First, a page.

Tuesday, January 26, 2010

The Palm-Wine Drinkard

The Palm-Wine Drinkard and His Dead Palm-Wine Tapster in the Deads' Town

The subtitle provides an accurate glimpse into this strange book, which describes an epic quest with mythic elements drawn from Yoruba folk tales.

The hero's name is "Father of gods who could do anything in this world." One day he sets out "to find out whereabouts was my tapster who had died." Thus begins a surreal journey through an African underworld.

Some of his adventures:

He rescues a beautiful woman from a "complete gentleman" with rented body parts.

After he marries her, the woman gives birth to a fully grown child from her thumb.

He turns himself into a canoe, which his wife paddles across a river.

They sell their "death" and lend out their "fear."

They are captured by a giant who tosses them into a bag.

When they finally arrive at the Deads' Town, the tapster gives them a magical egg.  They return to the land of the living when the hero changes himself into a pebble and throws himself across a river. At home they put an end to a famine.

The journey is so phantasmagoric that the imperfect English becomes a key element. If the language were brushed up, the book would not be the same. Here's a typical passage:

His fingernails were long to about two feet, his head was bigger than his body ten times. He had a large mouth which was full of long teeth, these teeth were about one foot long and as thick as a cow's horns, his body was almost covered with black long hair like a horse's tail hair. He was very dirty.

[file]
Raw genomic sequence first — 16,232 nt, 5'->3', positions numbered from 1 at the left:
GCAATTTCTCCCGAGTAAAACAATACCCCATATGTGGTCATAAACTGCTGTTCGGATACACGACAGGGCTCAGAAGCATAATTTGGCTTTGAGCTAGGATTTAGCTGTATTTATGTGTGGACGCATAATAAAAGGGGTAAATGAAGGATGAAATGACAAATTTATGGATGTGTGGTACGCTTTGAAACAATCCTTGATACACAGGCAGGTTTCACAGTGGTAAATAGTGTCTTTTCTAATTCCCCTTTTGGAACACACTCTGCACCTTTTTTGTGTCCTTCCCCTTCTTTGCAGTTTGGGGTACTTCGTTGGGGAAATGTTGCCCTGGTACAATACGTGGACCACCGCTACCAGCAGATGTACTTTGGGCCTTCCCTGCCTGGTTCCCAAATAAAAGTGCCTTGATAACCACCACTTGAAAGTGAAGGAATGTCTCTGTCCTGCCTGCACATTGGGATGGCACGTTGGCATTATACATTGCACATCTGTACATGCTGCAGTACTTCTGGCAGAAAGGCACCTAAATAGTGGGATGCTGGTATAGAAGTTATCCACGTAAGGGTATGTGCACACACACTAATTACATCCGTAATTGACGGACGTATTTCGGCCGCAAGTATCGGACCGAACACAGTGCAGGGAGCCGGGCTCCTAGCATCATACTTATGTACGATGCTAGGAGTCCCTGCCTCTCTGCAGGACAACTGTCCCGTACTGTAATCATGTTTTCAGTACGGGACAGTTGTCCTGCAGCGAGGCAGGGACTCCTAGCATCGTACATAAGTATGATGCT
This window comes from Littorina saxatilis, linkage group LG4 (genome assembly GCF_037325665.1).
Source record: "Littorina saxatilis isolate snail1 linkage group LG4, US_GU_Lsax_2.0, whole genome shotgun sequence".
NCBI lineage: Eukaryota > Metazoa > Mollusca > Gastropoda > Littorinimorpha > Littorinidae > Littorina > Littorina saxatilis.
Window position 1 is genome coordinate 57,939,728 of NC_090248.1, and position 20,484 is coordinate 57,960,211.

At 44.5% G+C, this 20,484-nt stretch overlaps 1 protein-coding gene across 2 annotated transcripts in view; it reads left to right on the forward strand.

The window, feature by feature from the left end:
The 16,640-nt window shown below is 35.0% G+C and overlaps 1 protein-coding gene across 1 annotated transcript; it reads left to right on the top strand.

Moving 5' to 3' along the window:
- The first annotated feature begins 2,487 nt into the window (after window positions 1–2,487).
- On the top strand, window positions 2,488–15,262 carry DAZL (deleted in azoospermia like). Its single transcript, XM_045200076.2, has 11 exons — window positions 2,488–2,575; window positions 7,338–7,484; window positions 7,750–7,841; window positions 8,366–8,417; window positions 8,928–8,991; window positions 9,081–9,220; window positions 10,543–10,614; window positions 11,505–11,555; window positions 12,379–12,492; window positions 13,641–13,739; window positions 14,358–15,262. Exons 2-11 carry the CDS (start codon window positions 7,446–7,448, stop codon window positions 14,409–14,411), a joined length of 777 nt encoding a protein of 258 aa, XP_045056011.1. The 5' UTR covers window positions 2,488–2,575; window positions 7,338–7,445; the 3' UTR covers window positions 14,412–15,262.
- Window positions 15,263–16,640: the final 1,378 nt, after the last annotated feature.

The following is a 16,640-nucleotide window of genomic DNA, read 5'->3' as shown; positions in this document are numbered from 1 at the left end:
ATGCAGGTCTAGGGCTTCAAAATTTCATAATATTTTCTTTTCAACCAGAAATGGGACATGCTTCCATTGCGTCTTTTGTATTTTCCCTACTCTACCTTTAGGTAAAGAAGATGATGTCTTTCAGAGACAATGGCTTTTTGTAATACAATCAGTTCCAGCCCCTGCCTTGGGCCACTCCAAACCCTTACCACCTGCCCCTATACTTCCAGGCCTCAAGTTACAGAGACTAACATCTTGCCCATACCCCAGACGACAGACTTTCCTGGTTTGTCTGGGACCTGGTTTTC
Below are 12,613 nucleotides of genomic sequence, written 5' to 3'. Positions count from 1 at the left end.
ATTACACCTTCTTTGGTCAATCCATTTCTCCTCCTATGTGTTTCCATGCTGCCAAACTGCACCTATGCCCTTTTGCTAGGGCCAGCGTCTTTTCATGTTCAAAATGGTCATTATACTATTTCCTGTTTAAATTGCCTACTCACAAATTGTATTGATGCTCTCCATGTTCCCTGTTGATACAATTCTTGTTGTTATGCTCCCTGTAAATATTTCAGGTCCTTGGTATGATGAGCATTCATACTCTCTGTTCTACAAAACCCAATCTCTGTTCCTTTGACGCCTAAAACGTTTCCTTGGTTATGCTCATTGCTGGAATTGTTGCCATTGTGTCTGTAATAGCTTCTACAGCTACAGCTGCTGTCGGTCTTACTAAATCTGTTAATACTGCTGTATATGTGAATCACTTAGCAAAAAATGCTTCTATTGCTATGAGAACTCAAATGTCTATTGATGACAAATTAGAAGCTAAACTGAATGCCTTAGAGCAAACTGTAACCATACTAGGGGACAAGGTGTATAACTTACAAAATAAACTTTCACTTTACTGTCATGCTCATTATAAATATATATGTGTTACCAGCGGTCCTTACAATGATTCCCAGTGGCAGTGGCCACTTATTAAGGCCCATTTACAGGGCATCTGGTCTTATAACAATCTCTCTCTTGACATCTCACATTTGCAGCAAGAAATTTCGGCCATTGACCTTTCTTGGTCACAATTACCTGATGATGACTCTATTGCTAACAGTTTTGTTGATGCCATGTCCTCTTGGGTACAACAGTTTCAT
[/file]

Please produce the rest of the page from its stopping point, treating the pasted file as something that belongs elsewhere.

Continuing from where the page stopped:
Critical Analysis

Margaret Laurence notes that the book "has been compared to Orpheus in the underworld, to Bunyan's Pilgrim's Progress, to Dante, to the journey of Odyseus."

Gerald Moore says that all of the author's "heroes or heroines follow out one variant or another of the cycle of the heroic monomyth, Departure -- Initiation -- Return."

Chinua Achebe (in the first Equiano Memorial Lecture) calls Tutuola "the most moralistic of all Nigerian writers." The Palm-Wine Drinkard describes the consequences of inverting work and play, and though the events are grotesque and surreal, there are always boundaries to a monster's power. Thus:

...anarchy is held at bay and a traveller who who perseveres can progress from one completed task to the domain of another and in the end achieve the creative, moral purpose in the extra-ordinary but by no means arbitrary universe of Tutuola's story.


Margaret Laurence, "A Twofold Forest," in Long Drums and Cannons.

Gerald Moore, "Amos Tutuola: A Modern Visionary," in Seven African Writers.

Chinua Achebe, "Work and Play in Tutola's The Palm-Wine Drinkard," in Okike: An African Journal of New Writing, No. 14.